Tuesday, January 29, 2019

Does Observation Help A Writer?



By Susan Reichert, Editor-in-Chief, Southern Writers Magazine



I like the word ‘Observe’. To me it has a type of flair than intrigues me to want to dig into the word to gain more understanding and knowledge.

When I walk into a room, I observe the people in the room…what they look like, how they are dressed and facial expressions. The second thing I look for is who do I know there. If no one, then I make it a point to look for someone that seems to enjoy talking. I then make it a point to introduce myself to her. The talkers are normally the ones who are delighted to tell you about everyone there. They leave out nothing. After about twenty minutes to a half-hour, I feel like I know each person. 

Which then of course makes it easier for me to go around the room, introducing myself, and by sharing some things I learned about them they are friendly and open themselves happily to talk to me.
If I’ve observed correctly, I now have an entire group of people that I can write down tidbits of dress, expressions and dialogue to use eventually in stories I write.

But observing the people in the room, is only one area of observation. Then I like to observe the room by taking in decorations, color schemes, furniture and lighting––which gives me insight into the owner’s personality that I can use to weave into one of my character/characters.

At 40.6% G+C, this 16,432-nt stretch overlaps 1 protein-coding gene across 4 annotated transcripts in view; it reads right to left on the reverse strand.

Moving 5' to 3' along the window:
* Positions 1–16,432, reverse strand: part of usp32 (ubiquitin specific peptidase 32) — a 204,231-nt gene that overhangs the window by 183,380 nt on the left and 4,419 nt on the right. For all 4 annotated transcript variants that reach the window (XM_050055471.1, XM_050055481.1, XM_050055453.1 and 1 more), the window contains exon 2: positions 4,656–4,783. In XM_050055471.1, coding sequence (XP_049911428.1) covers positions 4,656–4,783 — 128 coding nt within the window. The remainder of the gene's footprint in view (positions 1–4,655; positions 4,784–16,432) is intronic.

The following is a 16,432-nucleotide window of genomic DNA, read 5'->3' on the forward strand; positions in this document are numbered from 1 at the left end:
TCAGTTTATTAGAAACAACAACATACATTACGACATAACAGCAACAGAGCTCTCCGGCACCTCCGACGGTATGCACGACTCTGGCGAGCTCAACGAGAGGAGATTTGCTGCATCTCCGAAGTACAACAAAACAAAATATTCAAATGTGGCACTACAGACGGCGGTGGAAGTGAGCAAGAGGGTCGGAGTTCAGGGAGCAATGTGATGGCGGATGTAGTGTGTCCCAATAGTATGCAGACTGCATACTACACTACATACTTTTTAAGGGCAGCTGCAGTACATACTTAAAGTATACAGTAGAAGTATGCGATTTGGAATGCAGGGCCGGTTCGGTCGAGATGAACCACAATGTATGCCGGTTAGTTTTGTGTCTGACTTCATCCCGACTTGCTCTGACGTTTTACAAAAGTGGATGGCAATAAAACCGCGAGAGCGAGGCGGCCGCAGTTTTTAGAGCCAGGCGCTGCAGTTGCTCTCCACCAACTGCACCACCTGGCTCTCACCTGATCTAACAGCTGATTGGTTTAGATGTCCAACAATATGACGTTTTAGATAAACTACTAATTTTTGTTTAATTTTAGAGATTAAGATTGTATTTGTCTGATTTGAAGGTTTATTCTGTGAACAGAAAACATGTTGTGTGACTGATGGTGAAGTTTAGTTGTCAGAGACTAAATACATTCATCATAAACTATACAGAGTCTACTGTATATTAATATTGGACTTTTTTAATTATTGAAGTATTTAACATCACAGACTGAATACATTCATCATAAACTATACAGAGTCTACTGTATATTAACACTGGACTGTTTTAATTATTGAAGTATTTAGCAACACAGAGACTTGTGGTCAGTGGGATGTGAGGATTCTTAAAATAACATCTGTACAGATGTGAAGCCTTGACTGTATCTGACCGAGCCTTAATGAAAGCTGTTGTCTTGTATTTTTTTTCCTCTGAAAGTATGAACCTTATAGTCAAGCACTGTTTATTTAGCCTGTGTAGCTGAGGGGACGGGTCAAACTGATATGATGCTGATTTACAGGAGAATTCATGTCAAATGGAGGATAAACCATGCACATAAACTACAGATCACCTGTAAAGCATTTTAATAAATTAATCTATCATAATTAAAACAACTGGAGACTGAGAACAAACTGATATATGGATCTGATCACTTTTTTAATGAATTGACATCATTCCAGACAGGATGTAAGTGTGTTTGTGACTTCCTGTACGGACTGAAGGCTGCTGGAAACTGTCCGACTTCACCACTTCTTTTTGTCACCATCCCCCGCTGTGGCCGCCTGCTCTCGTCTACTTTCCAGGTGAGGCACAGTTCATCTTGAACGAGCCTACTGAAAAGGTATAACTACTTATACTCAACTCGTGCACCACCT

After observing these two, I turn to observing the food. The food is important because you learn more about your host preferences for a function. They may hold several different functions or parties a year, and they will not serve the same things. This helps give me a deeper understanding of that person. Again, these are things that can be created in your characters too.

Observation is a great tool for writers. It opens the readers mind to the opportunity to see what you see, hear what you hear, smell what you smell, and feel what you feel. It is like they are right there in the room, with the character or characters––experiencing the things your character is. They are no longer separate from your story but one with it, they are now in that world.

When I finish a book and I am transported back into my reality, I am sad I have finished the book. I go for days recalling scenes, dialogues, characters of the story, wishing there were more to read. That is when I know the author of that book is an excellent writer who drew me into the story and kept me there. You can be assured I will buy more of the author’s books.

So next time you go out, be observant. Wherever you go, keep a notepad so you can write down all you observe for your writing.

Happy Writing.

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